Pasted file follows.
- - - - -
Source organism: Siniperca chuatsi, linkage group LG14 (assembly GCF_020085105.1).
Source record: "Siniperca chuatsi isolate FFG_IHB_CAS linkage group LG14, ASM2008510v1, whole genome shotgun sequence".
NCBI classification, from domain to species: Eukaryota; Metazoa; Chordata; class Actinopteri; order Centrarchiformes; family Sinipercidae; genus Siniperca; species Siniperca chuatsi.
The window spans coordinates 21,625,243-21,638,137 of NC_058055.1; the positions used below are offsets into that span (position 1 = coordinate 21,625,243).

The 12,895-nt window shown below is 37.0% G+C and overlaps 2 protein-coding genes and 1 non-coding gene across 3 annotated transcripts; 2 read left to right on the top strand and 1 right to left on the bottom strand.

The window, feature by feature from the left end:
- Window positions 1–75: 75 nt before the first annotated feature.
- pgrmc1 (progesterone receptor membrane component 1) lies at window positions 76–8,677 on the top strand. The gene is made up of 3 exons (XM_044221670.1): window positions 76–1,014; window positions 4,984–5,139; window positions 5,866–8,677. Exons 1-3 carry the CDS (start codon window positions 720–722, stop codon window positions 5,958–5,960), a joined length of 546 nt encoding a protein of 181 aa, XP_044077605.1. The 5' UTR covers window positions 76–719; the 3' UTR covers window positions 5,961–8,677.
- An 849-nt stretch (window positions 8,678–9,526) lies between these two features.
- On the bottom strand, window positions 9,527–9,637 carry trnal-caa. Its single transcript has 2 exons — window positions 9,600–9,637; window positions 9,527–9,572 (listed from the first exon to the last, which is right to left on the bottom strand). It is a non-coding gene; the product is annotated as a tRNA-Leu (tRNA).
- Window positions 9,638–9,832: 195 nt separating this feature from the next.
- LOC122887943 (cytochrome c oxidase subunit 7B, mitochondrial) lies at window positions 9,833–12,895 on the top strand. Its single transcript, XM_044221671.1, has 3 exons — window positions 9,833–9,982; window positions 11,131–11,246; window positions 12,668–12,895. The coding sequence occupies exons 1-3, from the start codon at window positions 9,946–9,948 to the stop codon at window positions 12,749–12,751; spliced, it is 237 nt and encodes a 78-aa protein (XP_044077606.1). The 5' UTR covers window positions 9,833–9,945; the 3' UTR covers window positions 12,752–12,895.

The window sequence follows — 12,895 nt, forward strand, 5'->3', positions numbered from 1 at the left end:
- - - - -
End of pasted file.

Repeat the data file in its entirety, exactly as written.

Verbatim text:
Source organism: Siniperca chuatsi, linkage group LG14 (assembly GCF_020085105.1).
Source record: "Siniperca chuatsi isolate FFG_IHB_CAS linkage group LG14, ASM2008510v1, whole genome shotgun sequence".
NCBI classification, from domain to species: Eukaryota; Metazoa; Chordata; class Actinopteri; order Centrarchiformes; family Sinipercidae; genus Siniperca; species Siniperca chuatsi.
The window spans coordinates 21,625,243-21,638,137 of NC_058055.1; the positions used below are offsets into that span (position 1 = coordinate 21,625,243).

The 12,895-nt window shown below is 37.0% G+C and overlaps 2 protein-coding genes and 1 non-coding gene across 3 annotated transcripts; 2 read left to right on the top strand and 1 right to left on the bottom strand.

The window, feature by feature from the left end:
- Window positions 1–75: 75 nt before the first annotated feature.
- pgrmc1 (progesterone receptor membrane component 1) lies at window positions 76–8,677 on the top strand. The gene is made up of 3 exons (XM_044221670.1): window positions 76–1,014; window positions 4,984–5,139; window positions 5,866–8,677. Exons 1-3 carry the CDS (start codon window positions 720–722, stop codon window positions 5,958–5,960), a joined length of 546 nt encoding a protein of 181 aa, XP_044077605.1. The 5' UTR covers window positions 76–719; the 3' UTR covers window positions 5,961–8,677.
- An 849-nt stretch (window positions 8,678–9,526) lies between these two features.
- On the bottom strand, window positions 9,527–9,637 carry trnal-caa. Its single transcript has 2 exons — window positions 9,600–9,637; window positions 9,527–9,572 (listed from the first exon to the last, which is right to left on the bottom strand). It is a non-coding gene; the product is annotated as a tRNA-Leu (tRNA).
- Window positions 9,638–9,832: 195 nt separating this feature from the next.
- LOC122887943 (cytochrome c oxidase subunit 7B, mitochondrial) lies at window positions 9,833–12,895 on the top strand. Its single transcript, XM_044221671.1, has 3 exons — window positions 9,833–9,982; window positions 11,131–11,246; window positions 12,668–12,895. The coding sequence occupies exons 1-3, from the start codon at window positions 9,946–9,948 to the stop codon at window positions 12,749–12,751; spliced, it is 237 nt and encodes a 78-aa protein (XP_044077606.1). The 5' UTR covers window positions 9,833–9,945; the 3' UTR covers window positions 12,752–12,895.

The window sequence follows — 12,895 nt, forward strand, 5'->3', positions numbered from 1 at the left end: